You would not want to get too close to a box jellyfish (Chironex fleckeri). It is thought to be one of the most venomous creatures to exist in the oceans and it can kill a person in only a few minutes.
Fortunately for most of us, it is mainly confined to waters to the north of Australia and eastern Indonesia, but it is plentiful enough at certain times of the year (November to April in northern Australia) to make it necessary to close beaches to the public.
It is only a small creature – up to 25 cms (10 inches) in size – but its tentacles can extend up to three metres (10 feet) in length. It is possible to be stung without even seeing the jellyfish itself. Its prey is prawns and small fish that swim in shallow water.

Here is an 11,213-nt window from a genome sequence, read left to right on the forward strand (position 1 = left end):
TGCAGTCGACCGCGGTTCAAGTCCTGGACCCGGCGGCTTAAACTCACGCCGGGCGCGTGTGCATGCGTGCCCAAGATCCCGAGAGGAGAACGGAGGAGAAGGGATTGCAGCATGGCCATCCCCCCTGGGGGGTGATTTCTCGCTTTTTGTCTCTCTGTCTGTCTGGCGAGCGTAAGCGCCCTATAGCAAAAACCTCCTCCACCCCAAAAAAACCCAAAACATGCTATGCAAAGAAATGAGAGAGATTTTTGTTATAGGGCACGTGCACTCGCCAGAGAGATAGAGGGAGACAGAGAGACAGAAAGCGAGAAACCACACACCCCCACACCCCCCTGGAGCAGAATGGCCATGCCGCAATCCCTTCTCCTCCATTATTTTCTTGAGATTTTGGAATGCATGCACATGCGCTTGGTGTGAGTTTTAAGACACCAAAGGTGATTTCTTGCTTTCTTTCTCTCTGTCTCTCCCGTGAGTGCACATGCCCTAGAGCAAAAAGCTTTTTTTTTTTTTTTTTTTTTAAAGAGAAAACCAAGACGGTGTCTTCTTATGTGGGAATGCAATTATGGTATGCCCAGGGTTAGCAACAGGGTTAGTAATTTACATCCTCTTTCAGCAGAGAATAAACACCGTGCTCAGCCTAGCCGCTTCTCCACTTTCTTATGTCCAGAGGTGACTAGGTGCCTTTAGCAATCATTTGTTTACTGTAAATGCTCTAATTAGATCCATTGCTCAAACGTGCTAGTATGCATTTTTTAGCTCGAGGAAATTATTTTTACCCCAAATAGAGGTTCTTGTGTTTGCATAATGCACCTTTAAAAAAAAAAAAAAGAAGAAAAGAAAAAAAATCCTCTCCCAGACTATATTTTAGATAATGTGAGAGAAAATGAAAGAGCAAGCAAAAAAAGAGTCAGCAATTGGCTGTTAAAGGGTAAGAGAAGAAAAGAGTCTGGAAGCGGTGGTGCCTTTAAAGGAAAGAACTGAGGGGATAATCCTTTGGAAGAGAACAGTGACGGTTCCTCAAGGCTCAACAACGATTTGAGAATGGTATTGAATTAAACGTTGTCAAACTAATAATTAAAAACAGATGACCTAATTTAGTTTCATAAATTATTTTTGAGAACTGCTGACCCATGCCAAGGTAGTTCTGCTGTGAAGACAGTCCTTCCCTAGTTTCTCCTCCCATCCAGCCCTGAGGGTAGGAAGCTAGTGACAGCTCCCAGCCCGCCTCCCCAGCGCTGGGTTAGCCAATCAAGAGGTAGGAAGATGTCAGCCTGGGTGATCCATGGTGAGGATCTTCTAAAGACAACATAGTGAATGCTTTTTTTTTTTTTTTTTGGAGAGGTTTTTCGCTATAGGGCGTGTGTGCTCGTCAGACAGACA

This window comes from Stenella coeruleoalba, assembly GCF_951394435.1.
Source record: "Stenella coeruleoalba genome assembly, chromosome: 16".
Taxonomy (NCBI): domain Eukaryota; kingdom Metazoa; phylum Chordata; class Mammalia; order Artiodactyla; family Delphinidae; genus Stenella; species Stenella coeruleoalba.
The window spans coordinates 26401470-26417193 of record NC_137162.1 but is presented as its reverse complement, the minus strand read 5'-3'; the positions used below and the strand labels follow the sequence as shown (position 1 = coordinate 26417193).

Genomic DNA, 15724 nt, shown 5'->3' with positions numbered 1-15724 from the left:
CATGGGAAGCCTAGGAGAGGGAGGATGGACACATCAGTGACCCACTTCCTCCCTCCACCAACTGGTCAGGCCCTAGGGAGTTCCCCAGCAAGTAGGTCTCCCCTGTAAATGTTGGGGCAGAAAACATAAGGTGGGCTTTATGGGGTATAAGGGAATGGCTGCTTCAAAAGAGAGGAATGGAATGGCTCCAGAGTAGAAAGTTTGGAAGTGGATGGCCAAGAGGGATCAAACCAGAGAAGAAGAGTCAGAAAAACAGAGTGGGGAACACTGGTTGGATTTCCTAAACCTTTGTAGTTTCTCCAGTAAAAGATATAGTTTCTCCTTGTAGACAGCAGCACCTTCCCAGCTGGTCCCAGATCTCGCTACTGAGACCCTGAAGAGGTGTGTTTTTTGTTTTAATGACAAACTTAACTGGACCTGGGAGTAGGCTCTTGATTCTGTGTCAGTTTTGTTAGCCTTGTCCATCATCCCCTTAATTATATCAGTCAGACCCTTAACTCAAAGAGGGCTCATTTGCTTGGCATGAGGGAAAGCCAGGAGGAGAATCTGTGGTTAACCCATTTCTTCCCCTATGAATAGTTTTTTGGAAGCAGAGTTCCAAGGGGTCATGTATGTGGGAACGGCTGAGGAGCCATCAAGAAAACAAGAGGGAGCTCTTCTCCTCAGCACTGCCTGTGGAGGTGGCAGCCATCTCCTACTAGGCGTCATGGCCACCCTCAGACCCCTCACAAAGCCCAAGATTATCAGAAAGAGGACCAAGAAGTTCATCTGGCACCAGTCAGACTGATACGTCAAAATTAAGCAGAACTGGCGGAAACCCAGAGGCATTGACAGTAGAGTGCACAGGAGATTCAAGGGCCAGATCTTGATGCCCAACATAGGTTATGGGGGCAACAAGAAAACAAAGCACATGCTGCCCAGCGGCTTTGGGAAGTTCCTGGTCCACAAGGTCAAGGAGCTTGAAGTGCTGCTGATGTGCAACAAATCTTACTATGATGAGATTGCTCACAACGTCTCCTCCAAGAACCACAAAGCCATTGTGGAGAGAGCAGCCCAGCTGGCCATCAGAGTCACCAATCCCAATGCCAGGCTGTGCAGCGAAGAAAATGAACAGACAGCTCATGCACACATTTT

The name comes from the box-shaped transparent body, from each corner of which hangs a bunch of 15 tentacles. The flattened sides of the box contain sense organs that include remarkably complex eyes.
Should a swimmer be unfortunate enough to be stung, and not be able to get hold of anti-venom, the least he or she can expect is excruciating pain and skin damage that can leave permanent scars. Heart failure is entirely possible, as is drowning following loss of consciousness.
Despite the extreme dangers presented by contact with this animal, some sea turtles are able to eat box jellyfish without suffering any harm.